Weather service educating public

? Tornado season brazenly announced its early arrival last week, walloping eastern Kansas, Missouri and several other states with a series of deadly twisters.

The destruction underscored the need for storm spotters who can discern an intimidating cloud from a storm system capable of dropping a devastating tornado.

Brad Ketcham, a meteorologist with the National Weather Service in Wichita, said storm spotters are critical for calling in tornadoes and alerting authorities to the danger of severe weather. To do that, they must learn the various kinds of cloud formations and be able to spot trouble even in the darkness of night.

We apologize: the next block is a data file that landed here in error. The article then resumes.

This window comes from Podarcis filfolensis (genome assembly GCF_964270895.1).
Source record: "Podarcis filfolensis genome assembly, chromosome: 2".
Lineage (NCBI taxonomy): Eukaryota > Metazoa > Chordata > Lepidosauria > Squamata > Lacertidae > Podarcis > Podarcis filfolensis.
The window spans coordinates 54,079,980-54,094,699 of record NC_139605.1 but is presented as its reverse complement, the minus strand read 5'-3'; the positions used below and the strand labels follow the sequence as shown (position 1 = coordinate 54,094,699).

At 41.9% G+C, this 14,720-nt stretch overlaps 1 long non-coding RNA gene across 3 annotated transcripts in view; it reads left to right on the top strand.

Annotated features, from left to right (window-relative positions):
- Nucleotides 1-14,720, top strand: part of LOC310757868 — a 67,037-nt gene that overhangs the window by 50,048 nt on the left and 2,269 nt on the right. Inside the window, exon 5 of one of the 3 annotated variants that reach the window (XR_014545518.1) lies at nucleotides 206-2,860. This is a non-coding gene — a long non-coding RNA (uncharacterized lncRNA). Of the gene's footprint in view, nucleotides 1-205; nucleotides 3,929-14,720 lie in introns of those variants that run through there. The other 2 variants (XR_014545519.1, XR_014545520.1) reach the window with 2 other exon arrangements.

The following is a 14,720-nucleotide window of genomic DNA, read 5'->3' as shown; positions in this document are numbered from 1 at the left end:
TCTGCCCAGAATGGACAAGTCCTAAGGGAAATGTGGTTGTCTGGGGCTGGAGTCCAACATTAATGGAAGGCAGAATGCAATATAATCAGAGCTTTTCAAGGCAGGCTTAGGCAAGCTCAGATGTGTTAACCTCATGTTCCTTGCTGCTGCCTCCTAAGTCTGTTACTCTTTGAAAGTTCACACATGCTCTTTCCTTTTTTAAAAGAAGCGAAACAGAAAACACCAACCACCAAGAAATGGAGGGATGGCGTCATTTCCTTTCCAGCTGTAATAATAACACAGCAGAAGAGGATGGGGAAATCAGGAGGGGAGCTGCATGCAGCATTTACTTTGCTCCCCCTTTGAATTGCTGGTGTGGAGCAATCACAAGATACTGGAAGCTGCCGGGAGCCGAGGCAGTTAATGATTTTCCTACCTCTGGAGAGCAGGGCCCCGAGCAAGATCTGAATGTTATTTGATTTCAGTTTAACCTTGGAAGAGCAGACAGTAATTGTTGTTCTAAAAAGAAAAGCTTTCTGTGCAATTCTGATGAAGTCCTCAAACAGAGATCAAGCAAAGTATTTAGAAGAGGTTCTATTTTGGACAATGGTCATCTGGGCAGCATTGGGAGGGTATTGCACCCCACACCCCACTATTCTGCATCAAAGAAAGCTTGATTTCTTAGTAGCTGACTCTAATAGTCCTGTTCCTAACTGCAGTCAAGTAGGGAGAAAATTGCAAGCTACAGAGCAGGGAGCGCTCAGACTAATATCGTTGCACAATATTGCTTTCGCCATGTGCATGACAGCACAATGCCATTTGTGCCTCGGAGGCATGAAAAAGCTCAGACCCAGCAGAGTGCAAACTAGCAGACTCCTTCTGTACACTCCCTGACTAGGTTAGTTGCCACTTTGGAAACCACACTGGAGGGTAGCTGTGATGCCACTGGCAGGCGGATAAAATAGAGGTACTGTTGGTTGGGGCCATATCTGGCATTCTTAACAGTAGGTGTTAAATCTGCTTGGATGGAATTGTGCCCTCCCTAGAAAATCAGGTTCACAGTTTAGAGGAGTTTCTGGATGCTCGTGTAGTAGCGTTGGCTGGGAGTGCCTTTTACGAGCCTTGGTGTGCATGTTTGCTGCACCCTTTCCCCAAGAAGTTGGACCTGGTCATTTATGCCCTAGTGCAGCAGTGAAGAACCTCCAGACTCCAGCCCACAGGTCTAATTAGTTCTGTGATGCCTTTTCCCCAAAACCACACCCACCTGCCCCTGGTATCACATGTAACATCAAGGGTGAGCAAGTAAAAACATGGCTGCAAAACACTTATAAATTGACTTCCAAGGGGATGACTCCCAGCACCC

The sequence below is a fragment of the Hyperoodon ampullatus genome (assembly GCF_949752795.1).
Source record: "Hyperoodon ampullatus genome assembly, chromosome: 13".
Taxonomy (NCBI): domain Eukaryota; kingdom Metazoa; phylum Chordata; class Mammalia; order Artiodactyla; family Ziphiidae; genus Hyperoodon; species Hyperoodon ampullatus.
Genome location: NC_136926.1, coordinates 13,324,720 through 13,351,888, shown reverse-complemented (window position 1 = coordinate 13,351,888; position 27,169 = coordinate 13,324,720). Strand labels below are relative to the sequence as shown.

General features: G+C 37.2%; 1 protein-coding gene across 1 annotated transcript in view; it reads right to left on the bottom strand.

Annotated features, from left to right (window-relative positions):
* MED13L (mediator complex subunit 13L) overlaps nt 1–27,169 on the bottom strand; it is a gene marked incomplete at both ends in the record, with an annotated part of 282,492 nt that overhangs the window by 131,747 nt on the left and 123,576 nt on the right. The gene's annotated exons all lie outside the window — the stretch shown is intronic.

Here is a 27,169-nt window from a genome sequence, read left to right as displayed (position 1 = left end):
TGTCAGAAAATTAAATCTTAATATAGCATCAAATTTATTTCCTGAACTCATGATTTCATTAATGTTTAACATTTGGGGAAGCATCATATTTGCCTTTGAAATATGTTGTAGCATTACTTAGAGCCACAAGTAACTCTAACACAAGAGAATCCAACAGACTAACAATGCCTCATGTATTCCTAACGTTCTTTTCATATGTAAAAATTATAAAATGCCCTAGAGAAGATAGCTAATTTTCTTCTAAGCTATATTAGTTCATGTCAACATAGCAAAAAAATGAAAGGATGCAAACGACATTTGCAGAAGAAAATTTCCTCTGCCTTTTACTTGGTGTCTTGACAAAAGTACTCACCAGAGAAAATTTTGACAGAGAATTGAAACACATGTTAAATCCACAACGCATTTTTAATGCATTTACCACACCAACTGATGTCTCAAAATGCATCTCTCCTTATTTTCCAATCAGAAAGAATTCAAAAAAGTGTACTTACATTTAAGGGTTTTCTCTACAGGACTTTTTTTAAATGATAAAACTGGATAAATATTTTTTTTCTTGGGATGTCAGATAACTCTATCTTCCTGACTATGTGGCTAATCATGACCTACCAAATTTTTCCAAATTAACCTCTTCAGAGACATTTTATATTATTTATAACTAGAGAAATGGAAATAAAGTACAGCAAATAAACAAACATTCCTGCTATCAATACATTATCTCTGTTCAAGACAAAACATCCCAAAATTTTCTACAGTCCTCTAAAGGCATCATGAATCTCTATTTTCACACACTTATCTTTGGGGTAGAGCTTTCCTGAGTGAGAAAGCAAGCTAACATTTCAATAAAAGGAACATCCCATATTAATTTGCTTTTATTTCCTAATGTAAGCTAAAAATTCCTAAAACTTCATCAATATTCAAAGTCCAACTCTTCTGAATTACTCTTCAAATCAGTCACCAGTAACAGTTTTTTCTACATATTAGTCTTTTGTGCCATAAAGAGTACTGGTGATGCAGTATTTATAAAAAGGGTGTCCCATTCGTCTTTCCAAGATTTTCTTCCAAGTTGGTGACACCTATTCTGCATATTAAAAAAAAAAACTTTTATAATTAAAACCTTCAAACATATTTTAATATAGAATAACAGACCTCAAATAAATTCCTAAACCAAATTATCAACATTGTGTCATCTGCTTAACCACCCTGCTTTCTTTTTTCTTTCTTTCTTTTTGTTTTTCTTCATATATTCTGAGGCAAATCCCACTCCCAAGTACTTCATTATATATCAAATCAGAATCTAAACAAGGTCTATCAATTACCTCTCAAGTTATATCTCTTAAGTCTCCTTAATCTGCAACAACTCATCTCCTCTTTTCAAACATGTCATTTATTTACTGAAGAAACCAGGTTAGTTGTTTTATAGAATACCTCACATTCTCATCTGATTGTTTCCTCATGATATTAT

That’s one of the reasons Reno County Emergency Management and the National Weather Service are holding a series of presentations in central Kansas, designed to educate the public on what a severe storm looks like.

Ketcham said storm spotters should not be confused with storm chasers.

While some storm chasers serve a scientific purpose, conducting real-time research in the field, many are in it for the thrill and the glory, creating a hazard on the road, he said.

Reno County resident Lena Cape said a recent course helped her to better protect herself against a tornado. She lives in an area where she can’t hear tornado sirens.

“If anything happens, it’s up to me,” she said.